The first of the two tunes–“Yellow Dog Blues” features singer Katherine Handy Lewis, the daughter of none other than W.C. Handy who wrote “St. Louis Blues,” he the father of big band-style blues music–the sort of orchestrated bluesy records that first had pop success (early pre-clapton white blues, I guess…). She sings with a phrasing and cadence similar to that on the handful of surviving recordings of true vaudeville blues – a nasal and exagerrated style distinct from the classic Ma Rainey, Mamie Smith female blues crooning, though there isn’t really any of the wacky yodeling associated the vaudeville style (the true origin of mainstream country yodeling via emmett smith–maybe a later post?). Very cool stuff, basically.
There’s two 1960s numbers from the St. Louis-based albino boogie-woogie pianist Speckled Red who I tend to dig a lot. Red had a big hit with “The Dirty Dozens” – a classic toast blues in the talky, pre-rap tradition of witty insults strung together over a percussive vamp. The two cuts featured here showcase his very intense, rhythmic phrasing, and “how long blues” (one of the two) is a slower ballad-blues type not usually associated with him, giving his shouty vocals the limelight for a change.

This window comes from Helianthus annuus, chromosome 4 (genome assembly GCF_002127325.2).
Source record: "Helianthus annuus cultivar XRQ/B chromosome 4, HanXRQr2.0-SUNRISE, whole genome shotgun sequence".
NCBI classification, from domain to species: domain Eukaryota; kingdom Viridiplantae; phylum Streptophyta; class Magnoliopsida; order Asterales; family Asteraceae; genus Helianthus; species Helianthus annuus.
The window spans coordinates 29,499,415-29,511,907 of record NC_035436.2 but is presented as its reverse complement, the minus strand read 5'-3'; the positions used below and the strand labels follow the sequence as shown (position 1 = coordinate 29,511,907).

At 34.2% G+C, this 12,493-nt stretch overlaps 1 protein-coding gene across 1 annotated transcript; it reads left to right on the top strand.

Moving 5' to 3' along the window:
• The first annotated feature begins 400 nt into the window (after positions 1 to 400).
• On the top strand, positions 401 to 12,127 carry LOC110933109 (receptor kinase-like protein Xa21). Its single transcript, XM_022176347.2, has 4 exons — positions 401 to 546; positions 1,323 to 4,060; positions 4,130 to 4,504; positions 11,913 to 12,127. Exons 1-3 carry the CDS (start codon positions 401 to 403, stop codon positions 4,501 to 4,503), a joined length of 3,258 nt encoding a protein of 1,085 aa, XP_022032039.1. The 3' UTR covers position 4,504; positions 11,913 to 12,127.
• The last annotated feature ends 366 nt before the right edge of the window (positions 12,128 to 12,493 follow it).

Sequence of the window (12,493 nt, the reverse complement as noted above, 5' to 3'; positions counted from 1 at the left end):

I’m naturally inclined to dislike Chicago style hot blues guitar licks, so the tracks in that style appeal to me less, but that’s just a personal preference. Champion Jack Dupree’s “Black Wolf Blues” is a pretty rock’n roll early RnB number with some party blues washboard and that’s definitely a gem.
One standout in a set of classics is “Big Fat Woman,” in which Mr. Huddie Ledbetter aka Leadbelly clonks some chunky piano riffs instead of the fat twelve-string strumming he’s associated with. This cute tune’s on the catchier end of the convicted felon’s output (on the “Rock Island Line” side of the spectrum I’d say), with some goofy scatting interludes.
Memphis Slim, Willie Dixon, and the Honeydripper Roosevelt Sykes make some lovely appearances as well and Victoria Spivey turns in the lovely “You’re my Man,” a late career Greenwich village scene-era recording from one of the early masters of pre-war female blues.
Check these out in the (sort of) brand new Folk/Blues New Release Section wahoo! along with some older entries:
Marcia Ball – Peace Love & BBQ (white chick cajun party blues)
Michael Johnathon – Walden: The Earth Song Collection (earnest green folky decides to haha adapt thoreau with fingerpickin, also features nice renditions of better traditional tunes)
Peter Karp – Shadows and Cracks (over-clever bluesy twangy rock that works really well occasionally and mostly falls flat, name-dropping camus, dumas, mtv…)
Casey Driessen – 3D (nugrass fusion from accomplished fiddler, features bela fleck)
also, LISTEN TO MY SUMMER SHOW – PBJ ORANGE BLOSSOM SPECIAL SUMMER EDITION WAHOO
EVERY SUNDAY ALL FUCKING NIGHT WHICH MEANS 8PM TO MIDNIGHT CENTRAL TIME
over and out